The Lost City of Z
Direction: James Gray
Screenplay: James Gray
Cast: Charlie Hunnam, Robert Pattinson, Sienna Miller, Tom Holland
Length: 140 minutes
Adapted from ‘The Lost City of Z: A Tale of Deadly Obsession in the Amazon’, the non-fiction book by David Grann, this film details the life of explorer Percy Fawcett in his search for an ancient lost city in the Amazon rain forest of South America.
On behalf of the Royal Geographical Society, Colonel Fawcett (Hunnam) undertakes a journey to the uncharted territory between Brazil and Bolivia to draw up a border between the two countries before war ensues. While his wife Nina Fawcett (Miller) supports their family at home, Corporal Henry Costin (Pattinson) accompanies him on this exciting adventure. As thunder clouds beat and crack high above, they advance into the storm on a battle for discovery.
On this first exploration to unknown South America, Fawcett discovers artefacts that maybe evidence of an advanced civilisation which fires his lifelong hunt of the lost city becoming his destiny. On the second voyage, Fawcett and company make contact with one of the many ancient tribes of the untouched rainforest but betrayal, sabotage and attempted mutiny threaten to overshadow this otherwise overwhelming spiritual experience.
‘The Lost City of Z’ now starts to focus on the fragile stability of human nature, an idea returned to intermittently as the great adventure continues. He returns once again with help from his eldest son Jack Fawcett (Holland) but both men disappear into the woods without a trace. It not known whether Fawcett found what he was forever searching for. His fate remains a mystery unsolved to this day.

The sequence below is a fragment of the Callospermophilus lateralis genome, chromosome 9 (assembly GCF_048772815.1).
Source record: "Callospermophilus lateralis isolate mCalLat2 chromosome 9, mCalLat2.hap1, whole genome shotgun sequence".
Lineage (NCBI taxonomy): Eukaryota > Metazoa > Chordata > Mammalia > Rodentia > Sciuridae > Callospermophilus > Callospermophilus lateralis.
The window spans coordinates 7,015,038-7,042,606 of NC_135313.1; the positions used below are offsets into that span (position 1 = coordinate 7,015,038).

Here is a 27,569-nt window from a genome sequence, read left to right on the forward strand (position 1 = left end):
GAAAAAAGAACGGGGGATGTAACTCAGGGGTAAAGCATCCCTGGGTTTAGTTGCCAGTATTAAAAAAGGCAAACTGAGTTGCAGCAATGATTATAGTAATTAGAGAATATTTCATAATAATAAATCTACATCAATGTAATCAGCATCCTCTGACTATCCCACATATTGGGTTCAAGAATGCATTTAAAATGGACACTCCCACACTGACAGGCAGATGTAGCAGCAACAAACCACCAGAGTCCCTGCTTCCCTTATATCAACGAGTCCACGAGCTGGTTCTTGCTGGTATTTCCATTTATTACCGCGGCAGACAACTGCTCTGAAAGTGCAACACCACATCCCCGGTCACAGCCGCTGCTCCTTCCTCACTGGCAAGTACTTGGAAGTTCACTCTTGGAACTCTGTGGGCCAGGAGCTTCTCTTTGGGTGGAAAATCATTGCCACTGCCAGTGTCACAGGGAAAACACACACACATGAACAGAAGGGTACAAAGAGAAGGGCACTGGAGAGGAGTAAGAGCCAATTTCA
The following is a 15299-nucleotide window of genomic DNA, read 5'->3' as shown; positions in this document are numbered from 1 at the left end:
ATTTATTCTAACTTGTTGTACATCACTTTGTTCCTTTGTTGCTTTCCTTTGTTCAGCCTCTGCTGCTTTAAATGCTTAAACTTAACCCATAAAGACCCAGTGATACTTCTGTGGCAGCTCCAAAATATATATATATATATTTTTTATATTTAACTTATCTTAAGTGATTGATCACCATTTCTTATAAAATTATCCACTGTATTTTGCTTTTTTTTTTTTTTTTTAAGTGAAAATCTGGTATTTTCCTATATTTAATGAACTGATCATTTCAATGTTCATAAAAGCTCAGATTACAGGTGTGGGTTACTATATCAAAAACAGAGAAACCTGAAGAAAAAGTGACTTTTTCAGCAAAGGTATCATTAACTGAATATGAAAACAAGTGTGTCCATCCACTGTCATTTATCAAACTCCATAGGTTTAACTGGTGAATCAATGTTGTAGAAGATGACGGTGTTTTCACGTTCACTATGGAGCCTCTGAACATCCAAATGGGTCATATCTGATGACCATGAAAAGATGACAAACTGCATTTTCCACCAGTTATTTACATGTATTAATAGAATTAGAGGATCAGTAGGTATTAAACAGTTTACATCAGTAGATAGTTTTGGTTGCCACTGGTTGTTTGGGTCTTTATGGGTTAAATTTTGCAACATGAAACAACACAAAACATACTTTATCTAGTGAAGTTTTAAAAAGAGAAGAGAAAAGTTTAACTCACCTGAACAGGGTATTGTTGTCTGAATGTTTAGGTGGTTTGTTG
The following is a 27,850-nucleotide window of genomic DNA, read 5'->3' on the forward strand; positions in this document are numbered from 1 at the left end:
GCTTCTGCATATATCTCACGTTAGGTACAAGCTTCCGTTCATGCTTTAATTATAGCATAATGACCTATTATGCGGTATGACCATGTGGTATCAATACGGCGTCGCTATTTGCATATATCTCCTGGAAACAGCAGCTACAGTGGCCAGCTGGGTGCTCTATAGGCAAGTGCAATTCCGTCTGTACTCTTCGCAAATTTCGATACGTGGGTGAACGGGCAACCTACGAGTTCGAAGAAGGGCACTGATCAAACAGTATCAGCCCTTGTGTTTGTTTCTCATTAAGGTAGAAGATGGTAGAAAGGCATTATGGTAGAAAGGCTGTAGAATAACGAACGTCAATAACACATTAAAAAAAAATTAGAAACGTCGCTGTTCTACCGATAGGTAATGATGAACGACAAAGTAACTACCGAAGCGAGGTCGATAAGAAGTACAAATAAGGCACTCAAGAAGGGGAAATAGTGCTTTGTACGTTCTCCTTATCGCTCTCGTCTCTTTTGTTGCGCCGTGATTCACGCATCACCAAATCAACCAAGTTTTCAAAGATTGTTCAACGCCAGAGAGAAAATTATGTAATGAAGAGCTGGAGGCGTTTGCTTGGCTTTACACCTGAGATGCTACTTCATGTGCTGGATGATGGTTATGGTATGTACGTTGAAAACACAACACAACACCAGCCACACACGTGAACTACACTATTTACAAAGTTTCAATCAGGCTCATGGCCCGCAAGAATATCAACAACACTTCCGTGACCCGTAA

While the upper class in London describe the uncontacted tribes as ‘savages’, ironically, the wealthy intelligentsia is equally savage; arrogance, ignorance, prejudice and selfish behaviour exist and flourish in abundance. Meanwhile, the uncontacted people have successfully cultivated the rainforest independently where it was previously thought unimaginable by ‘civilised’ society due to the overpowering climate and inhospitable landscape.
From the natural wonders of the Amazon rainforest to the green escapes of the English countryside, as well as the affluent sophistication of rich high society to the bloody front lines of the Battle of the Somme, this film explores the many worlds that Fawcett inhabits, both physically and metaphorically.
He finds the formality of the British establishment constricting, so acts the part that is the custom to play, but discovers the rawness of the jungle an entirely freeing experience, releasing him from the routine of home. He is therefore conflicted between enjoying the independence that travelling provides, that would also mean constantly fighting to survive, or adopting life of family responsibility but one that gives him the security to love and help his wife and children.
Christopher Spelman provides the mellow music, flowing and flexing with the long blue rivers, while Darius Khondji presents us with golden cinematography, from hot and wet in the wild jungle to musty and smoky in the big city. Gracefully executed and absorbingly atmospheric, this film is a unique accomplishment of classical artistry.
In ‘The Lost City of Z’ we find a triumph of filmmaking.
‘The Lost City of Z’ is in cinemas now.